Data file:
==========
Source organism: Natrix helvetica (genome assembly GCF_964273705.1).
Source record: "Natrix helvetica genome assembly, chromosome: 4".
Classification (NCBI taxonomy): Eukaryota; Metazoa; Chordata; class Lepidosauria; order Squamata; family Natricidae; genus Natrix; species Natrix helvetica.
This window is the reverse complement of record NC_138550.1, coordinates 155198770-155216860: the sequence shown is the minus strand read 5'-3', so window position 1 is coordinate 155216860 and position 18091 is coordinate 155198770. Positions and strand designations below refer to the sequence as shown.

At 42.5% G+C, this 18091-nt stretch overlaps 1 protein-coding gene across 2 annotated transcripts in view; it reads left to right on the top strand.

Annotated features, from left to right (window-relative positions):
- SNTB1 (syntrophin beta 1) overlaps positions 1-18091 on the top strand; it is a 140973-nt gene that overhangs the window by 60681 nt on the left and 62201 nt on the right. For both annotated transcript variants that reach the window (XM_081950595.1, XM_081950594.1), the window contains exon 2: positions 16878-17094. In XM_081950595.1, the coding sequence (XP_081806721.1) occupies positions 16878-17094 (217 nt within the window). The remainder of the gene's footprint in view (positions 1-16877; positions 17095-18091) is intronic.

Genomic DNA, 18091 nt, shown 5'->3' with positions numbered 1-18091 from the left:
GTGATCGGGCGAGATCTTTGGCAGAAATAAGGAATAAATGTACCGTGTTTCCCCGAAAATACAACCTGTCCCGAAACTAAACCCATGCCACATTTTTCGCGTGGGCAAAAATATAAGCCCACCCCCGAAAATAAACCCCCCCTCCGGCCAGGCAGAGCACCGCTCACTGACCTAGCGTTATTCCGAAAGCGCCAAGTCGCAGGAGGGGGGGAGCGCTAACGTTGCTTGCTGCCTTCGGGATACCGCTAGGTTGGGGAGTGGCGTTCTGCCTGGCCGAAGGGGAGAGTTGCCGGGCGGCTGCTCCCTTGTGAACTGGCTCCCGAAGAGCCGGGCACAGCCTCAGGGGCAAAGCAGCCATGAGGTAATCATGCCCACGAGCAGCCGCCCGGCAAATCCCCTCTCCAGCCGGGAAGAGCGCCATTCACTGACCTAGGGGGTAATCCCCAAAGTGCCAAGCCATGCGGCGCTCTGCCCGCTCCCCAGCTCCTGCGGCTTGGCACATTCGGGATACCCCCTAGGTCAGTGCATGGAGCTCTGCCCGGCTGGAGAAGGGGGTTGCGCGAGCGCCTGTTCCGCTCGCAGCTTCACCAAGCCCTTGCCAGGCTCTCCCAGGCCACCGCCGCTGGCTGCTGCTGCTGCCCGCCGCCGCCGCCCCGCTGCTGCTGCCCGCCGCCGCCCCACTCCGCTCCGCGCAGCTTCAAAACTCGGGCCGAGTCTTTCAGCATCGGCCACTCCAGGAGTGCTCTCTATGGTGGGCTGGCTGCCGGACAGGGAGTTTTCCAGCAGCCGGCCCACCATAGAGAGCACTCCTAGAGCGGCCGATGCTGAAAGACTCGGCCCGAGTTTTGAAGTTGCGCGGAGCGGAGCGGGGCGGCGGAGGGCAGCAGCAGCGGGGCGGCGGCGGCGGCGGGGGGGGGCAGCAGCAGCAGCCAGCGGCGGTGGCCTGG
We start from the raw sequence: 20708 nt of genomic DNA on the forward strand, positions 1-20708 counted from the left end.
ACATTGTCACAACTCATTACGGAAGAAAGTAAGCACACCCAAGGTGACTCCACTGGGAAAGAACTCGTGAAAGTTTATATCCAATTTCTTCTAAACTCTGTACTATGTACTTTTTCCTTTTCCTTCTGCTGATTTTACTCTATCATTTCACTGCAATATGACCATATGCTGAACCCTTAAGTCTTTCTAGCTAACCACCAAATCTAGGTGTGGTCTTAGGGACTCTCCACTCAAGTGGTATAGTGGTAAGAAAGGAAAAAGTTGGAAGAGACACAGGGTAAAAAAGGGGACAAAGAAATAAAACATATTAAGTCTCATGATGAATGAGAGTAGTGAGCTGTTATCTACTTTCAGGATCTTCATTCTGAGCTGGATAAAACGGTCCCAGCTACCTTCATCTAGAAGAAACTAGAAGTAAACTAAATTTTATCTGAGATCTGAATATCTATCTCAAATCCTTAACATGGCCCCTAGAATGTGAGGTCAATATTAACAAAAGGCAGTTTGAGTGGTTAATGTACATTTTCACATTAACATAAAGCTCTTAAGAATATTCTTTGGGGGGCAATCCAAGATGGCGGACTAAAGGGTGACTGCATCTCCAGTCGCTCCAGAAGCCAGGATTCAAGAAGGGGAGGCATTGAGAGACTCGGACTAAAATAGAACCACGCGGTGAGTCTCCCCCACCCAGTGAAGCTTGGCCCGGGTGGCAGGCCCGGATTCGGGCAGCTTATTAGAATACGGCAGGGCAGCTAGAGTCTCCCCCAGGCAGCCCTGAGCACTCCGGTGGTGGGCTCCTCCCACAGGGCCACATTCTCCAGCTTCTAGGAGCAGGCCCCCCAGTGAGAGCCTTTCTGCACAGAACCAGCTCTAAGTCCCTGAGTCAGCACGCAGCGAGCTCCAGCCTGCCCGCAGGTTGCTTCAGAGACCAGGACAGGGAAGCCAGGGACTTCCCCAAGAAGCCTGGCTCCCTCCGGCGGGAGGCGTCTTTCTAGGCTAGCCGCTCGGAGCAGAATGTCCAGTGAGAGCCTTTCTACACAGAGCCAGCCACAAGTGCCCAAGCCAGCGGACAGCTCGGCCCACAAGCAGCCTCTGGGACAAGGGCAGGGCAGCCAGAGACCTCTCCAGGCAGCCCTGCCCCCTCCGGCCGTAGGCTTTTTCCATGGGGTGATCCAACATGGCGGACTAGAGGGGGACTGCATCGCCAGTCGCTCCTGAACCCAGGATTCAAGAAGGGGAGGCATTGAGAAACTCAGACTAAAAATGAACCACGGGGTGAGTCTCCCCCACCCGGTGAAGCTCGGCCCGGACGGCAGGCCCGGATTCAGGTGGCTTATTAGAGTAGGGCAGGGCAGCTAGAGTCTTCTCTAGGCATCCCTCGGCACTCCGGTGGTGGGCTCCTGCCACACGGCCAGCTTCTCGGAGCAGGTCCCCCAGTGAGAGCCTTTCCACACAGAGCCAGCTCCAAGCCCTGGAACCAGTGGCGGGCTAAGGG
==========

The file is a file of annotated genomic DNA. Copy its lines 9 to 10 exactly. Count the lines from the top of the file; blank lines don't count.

GTGATCGGGCGAGATCTTTGGCAGAAATAAGGAATAAATGTACCGTGTTTCCCCGAAAATACAACCTGTCCCGAAACTAAACCCATGCCACATTTTTCGCGTGGGCAAAAATATAAGCCCACCCCCGAAAATAAACCCCCCCTCCGGCCAGGCAGAGCACCGCTCACTGACCTAGCGTTATTCCGAAAGCGCCAAGTCGCAGGAGGGGGGGAGCGCTAACGTTGCTTGCTGCCTTCGGGATACCGCTAGGTTGGGGAGTGGCGTTCTGCCTGGCCGAAGGGGAGAGTTGCCGGGCGGCTGCTCCCTTGTGAACTGGCTCCCGAAGAGCCGGGCACAGCCTCAGGGGCAAAGCAGCCATGAGGTAATCATGCCCACGAGCAGCCGCCCGGCAAATCCCCTCTCCAGCCGGGAAGAGCGCCATTCACTGACCTAGGGGGTAATCCCCAAAGTGCCAAGCCATGCGGCGCTCTGCCCGCTCCCCAGCTCCTGCGGCTTGGCACATTCGGGATACCCCCTAGGTCAGTGCATGGAGCTCTGCCCGGCTGGAGAAGGGGGTTGCGCGAGCGCCTGTTCCGCTCGCAGCTTCACCAAGCCCTTGCCAGGCTCTCCCAGGCCACCGCCGCTGGCTGCTGCTGCTGCCCGCCGCCGCCGCCCCGCTGCTGCTGCCCGCCGCCGCCCCACTCCGCTCCGCGCAGCTTCAAAACTCGGGCCGAGTCTTTCAGCATCGGCCACTCCAGGAGTGCTCTCTATGGTGGGCTGGCTGCCGGACAGGGAGTTTTCCAGCAGCCGGCCCACCATAGAGAGCACTCCTAGAGCGGCCGATGCTGAAAGACTCGGCCCGAGTTTTGAAGTTGCGCGGAGCGGAGCGGGGCGGCGGAGGGCAGCAGCAGCGGGGCGGCGGCGGCGGCGGGGGGGGGCAGCAGCAGCAGCCAGCGGCGGTGGCCTGG
We start from the raw sequence: 20708 nt of genomic DNA on the forward strand, positions 1-20708 counted from the left end.